Thanks in part to funding by Google.org, Equal Justice Initiative has launched an online platform to explore the history of lynching in America. The goal with Lynching in America is to enable people to confront the history of lynching through research, data and the stories of those affected by lynching in America.

“After slavery was formally abolished, lynching emerged as a vicious tool of racial control to reestablish white supremacy and suppress black civil rights,” the site reads.

It goes on to note that between 1877 and 1950, more than 4,000 black people were lynched across twenty states as “public acts of racial terrorism, intended to instill fear in entire black communities.”

The website features six distinct sections. The first includes oral histories from descendants of lynching victims, while other elements of the site include a six-minute documentary, data visualizations of lynching and the Great Migration, and a version of the report to use in classrooms.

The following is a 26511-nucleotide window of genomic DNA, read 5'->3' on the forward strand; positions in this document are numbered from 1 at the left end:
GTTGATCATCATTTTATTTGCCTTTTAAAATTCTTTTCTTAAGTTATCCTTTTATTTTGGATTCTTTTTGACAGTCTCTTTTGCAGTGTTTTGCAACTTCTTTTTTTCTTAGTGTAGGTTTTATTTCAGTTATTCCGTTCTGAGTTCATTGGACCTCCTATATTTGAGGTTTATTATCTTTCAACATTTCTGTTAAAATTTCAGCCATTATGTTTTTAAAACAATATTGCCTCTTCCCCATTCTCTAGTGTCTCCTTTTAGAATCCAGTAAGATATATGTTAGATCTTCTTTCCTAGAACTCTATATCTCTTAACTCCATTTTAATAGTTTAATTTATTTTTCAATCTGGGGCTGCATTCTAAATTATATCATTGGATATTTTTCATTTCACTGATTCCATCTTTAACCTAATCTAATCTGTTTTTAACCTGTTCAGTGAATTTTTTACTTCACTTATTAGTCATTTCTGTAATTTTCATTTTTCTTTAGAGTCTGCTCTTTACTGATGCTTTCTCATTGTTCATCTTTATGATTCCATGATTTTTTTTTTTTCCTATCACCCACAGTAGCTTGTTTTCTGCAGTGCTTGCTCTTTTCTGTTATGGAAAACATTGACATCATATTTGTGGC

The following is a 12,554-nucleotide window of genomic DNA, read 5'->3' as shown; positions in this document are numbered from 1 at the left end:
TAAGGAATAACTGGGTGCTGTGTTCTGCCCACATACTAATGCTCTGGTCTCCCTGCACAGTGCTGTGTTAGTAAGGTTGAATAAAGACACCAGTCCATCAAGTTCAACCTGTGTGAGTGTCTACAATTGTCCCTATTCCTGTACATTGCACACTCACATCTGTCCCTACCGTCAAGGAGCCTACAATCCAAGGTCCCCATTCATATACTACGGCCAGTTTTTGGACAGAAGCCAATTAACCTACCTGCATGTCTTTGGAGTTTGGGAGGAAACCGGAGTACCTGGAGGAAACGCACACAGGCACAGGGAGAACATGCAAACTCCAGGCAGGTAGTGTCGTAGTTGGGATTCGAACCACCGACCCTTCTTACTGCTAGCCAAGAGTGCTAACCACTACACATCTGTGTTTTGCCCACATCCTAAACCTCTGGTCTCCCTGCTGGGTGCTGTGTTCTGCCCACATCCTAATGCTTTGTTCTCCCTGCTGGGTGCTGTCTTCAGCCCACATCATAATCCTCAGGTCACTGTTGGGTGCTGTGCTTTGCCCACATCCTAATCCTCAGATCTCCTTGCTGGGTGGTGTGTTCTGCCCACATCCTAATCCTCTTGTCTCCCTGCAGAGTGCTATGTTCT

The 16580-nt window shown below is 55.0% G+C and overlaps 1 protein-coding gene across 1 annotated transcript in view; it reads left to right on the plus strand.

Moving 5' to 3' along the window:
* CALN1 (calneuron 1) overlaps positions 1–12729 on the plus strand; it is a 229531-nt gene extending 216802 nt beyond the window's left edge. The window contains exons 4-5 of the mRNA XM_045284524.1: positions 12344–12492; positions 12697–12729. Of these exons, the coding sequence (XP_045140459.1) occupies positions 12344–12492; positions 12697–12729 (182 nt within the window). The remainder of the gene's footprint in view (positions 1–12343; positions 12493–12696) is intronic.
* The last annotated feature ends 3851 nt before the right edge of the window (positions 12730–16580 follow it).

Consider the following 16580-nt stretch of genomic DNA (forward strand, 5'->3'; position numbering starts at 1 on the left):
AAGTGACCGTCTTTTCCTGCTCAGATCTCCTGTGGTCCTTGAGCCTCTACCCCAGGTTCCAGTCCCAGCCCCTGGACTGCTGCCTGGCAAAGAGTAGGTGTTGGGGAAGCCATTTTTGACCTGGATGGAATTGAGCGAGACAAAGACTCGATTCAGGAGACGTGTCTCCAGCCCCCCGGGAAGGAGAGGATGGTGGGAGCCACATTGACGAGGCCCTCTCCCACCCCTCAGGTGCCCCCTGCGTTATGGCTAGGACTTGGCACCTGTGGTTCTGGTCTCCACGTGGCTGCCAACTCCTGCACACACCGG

In The Great Migration section, we can see that lynchings and other acts of racial violence in the first half of the 20th century forced more than 6 million black people to flee the South, often to cities in the North and West. In Oakland, Calif., for example, the African-American population went from just 2 percent black in 1910 to 34.5 percent black in 1970.

Since 2016, The Equal Justice Initiative has received a total of $2 million in grant money from Google.org. The first $1 million came in 2016, and the second $1 million comes in tandem with the launch of Lynching in America. The EJI plans to use this round of grant money to support its national memorial to lynching victims, which is slated to open in 2018 in Montgomery, Alabama.

“Google has been able to take what we know about lynching, and what we have heard from the families, and what we have seen in the spaces and the communities where these acts of terror took place, and make that knowledge accessible to a lot more people,” Equal Justice Initiative Founder and Executive Director Bryan Stevenson said in a statement. “To create a platform for hearing and understanding and seeing this world that we’ve lived through.”



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